Reading Fanatic Reviews

New Age

Diary of a Psychic by Laura Powers

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Available at Amazon, Barnes & Noble, Kobo, Scribd, 24 Symbols, Thalia, Mondadori, Angus & Robertson, Indigo (Chapters), and Bol.de

Diary of a Psychic*

Interesting Look into the Life and Mind of a Psychic

While not a diary in the truest sense, in this book, a psychic shares both her insights about her experience of the psychic world and her experience of the everyday realm as seen by a person who considers herself a psychic. In the first part of the book, she explains what the psychic world is to her, how she experiences it, and the beings and entities that she has interacted with. Then she goes on to give her opinion about a variety of topics, from narcissism to psychic attacks to what we eat. The book isn’t quite what I expected, but I still found it an interesting look into the psychic world from someone who states she is an empath and psychic. There are definitely a few surprises and little-known concepts in here as well as more well-known ideas about the psychic world. The book is a relatively quick and easy read, and it certainly has the potential to open up your mind to think about how much there could be to the world beyond what can be readily seen, heard, and felt.

Llewellyn’s Little Book of Tarot by Barbara Moore

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Available at Amazon, Barnes & Noble, Kobo, Scribd, Mondadori, Angus & Robinson, and Indigo (Chapters)

Llewellyn's Little Book of Tarot*

Nuggets of Insight into the Tarot

This small book is a fun introduction that gets you thinking about tarot in different ways, whether you’re a novice or more experienced. Its structure is simple, much like you would believe, with early sections on the history of the tarot as well as structure and symbolism. The bulk of the book is about the cards themselves, a page for each, naturally divided into the major and minor arcana. The book ends with a section on how to do readings and layouts and is followed by one about other activities you can do with them. The book has a fantastic further reading section, listing both classic and newer books on tarot, where she not only gives the book title and author but also a sentence about the book’s topic. The table of contents is helpful because it gives the page numbers of all the different extra information in the book, like the tips, prompts, and exercises.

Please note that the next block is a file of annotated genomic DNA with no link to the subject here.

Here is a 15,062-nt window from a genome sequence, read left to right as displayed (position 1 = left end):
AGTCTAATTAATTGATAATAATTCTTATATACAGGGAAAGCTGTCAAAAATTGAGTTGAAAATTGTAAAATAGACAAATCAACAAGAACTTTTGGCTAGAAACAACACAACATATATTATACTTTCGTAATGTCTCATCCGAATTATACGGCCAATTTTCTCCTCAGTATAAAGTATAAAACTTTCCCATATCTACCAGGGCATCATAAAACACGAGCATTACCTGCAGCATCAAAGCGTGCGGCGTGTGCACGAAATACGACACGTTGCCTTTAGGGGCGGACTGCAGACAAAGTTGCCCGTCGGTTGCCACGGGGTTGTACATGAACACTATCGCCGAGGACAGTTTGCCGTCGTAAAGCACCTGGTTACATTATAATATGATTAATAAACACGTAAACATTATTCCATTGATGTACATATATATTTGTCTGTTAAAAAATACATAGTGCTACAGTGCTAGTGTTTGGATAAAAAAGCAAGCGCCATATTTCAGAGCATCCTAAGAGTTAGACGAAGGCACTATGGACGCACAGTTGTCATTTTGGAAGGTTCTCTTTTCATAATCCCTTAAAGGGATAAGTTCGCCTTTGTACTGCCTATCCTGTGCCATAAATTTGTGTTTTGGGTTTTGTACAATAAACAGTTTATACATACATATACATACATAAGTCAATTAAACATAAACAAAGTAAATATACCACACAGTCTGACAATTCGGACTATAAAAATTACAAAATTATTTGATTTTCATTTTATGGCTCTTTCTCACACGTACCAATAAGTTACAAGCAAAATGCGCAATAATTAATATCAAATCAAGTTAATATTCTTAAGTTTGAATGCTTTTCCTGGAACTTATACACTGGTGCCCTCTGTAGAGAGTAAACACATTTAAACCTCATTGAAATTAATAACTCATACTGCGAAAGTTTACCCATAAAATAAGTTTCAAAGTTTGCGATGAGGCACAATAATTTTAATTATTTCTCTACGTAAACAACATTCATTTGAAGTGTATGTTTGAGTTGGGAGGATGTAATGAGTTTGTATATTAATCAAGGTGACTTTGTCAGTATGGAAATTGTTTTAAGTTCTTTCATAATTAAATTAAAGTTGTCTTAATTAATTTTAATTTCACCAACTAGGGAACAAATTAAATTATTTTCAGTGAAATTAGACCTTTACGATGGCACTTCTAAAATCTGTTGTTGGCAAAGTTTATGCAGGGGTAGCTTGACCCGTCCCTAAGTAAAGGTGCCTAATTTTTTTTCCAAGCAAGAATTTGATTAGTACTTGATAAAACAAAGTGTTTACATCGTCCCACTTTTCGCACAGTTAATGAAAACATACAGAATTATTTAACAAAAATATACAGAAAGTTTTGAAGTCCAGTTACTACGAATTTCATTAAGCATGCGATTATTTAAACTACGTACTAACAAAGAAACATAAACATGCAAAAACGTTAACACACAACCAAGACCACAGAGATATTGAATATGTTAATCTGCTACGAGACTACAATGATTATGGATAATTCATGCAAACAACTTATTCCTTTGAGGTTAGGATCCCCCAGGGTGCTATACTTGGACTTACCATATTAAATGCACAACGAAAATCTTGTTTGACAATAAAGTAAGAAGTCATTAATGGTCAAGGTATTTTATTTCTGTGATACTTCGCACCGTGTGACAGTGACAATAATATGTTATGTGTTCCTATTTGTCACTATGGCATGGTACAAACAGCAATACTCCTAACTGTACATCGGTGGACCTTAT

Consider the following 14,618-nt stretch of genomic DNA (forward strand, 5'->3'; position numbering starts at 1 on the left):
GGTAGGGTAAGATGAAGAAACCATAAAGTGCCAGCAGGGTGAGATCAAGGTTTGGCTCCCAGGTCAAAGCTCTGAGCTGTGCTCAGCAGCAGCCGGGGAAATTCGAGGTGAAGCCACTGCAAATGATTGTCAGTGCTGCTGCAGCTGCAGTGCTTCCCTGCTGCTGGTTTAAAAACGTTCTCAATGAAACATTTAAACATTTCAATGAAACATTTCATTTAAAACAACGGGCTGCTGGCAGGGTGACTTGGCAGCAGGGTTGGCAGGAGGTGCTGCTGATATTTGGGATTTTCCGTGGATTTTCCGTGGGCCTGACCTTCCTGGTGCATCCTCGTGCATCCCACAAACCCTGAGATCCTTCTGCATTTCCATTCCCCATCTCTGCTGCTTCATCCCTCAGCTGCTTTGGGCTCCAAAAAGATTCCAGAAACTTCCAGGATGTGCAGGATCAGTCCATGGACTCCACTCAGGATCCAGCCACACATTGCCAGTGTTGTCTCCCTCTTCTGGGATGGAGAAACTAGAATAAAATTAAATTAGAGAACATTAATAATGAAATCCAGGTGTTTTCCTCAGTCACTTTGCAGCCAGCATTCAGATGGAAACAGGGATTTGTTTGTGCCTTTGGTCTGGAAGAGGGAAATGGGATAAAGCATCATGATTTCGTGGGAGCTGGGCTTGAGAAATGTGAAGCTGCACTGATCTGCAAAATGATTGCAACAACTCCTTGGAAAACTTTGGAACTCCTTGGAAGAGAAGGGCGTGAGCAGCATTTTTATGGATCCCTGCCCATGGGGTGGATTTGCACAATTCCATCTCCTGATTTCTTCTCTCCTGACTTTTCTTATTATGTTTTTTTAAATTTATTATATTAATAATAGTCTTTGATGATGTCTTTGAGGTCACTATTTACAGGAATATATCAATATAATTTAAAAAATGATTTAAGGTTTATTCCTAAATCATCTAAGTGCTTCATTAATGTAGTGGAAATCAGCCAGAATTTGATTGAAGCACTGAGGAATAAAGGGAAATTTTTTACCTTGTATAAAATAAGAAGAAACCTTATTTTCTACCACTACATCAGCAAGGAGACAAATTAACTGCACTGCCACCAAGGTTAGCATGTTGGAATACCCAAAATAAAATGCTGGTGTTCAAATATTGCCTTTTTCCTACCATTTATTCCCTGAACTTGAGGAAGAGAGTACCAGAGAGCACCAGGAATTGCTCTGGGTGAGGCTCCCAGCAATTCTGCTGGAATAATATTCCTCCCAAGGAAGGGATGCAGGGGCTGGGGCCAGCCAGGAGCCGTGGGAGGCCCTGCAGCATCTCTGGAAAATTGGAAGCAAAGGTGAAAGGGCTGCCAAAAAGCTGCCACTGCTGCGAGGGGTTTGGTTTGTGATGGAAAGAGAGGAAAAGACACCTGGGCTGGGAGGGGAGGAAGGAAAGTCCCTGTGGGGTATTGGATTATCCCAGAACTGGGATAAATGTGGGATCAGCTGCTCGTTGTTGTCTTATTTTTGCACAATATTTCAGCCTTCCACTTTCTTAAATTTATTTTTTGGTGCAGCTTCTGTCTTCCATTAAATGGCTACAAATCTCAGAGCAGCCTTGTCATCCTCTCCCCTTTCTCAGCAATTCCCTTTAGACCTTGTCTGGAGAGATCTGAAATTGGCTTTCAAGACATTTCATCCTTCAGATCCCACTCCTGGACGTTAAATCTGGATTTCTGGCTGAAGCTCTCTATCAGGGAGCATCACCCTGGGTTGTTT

For each of the card pages, there is a picture from a contemporary tarot deck and keywords with a paragraph or two about the card in general followed by either an exercise, tarot tips, information about symbolism, or a journal prompt. Each page about a card ends with a line or two that will give you an instant answer if you use the book for bibliomancy, where you flip open to a random page of a book for an answer to a simple question. There are eight exercises altogether, including the bibliomancy mentioned above, figuring out your birth card, choosing a card of the day, journaling with tarot, and creating affirmations. There are 41 tarot tips scattered throughout the book. The topics range widely, as you might imagine from the number of them. Sometimes she talks about groups of cards, like the court cards; other times, she discusses working with the tarot, like what to do when cards are confusing or working with reversals (if you choose) and negative meanings. The symbolism tips sometimes focus on a very specific element in a specific card, like the Fool’s dog, or a specific card’s symbolism more in-depth. The symbolism of abstract notions like grief or justice is also addressed. The journal prompts are, as you might imagine, based on the particular card it is attached to, like mother issues for the Empress and rebirth for Judgment.

I really liked having exposure to so many contemporary tarot decks. While I own quite a few, as I’ve studied the tarot for over 30 years, I’m not as familiar with what’s currently available as I might be. Some of these decks are quite beautiful, and I might have to research a few to add to my collection. Having worked with the tarot for so long, I was surprised that this little book actually had me thinking about my work with the cards differently at times. Some concepts were wholly new to me, like using different decks for different types of questions or readings. I might have to try that. I liked her brief descriptions of the cards; it is clear the author has studied tarot wide and deep, and her viewpoint on it is very open and uplifting. I will definitely be incorporating some of her ideas into how I use my cards.

In all, I found this to be a delightful little book that will spark many an idea and insight into my work with the tarot.

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The asterisks (*) by the book title denote the source of the book copy.

One star = I received it as a free advance/review copy or directly from the author.

Two stars = I borrowed it through my Kindle Unlimited subscription.

Three stars = I purchased the book outright (sometimes for free).

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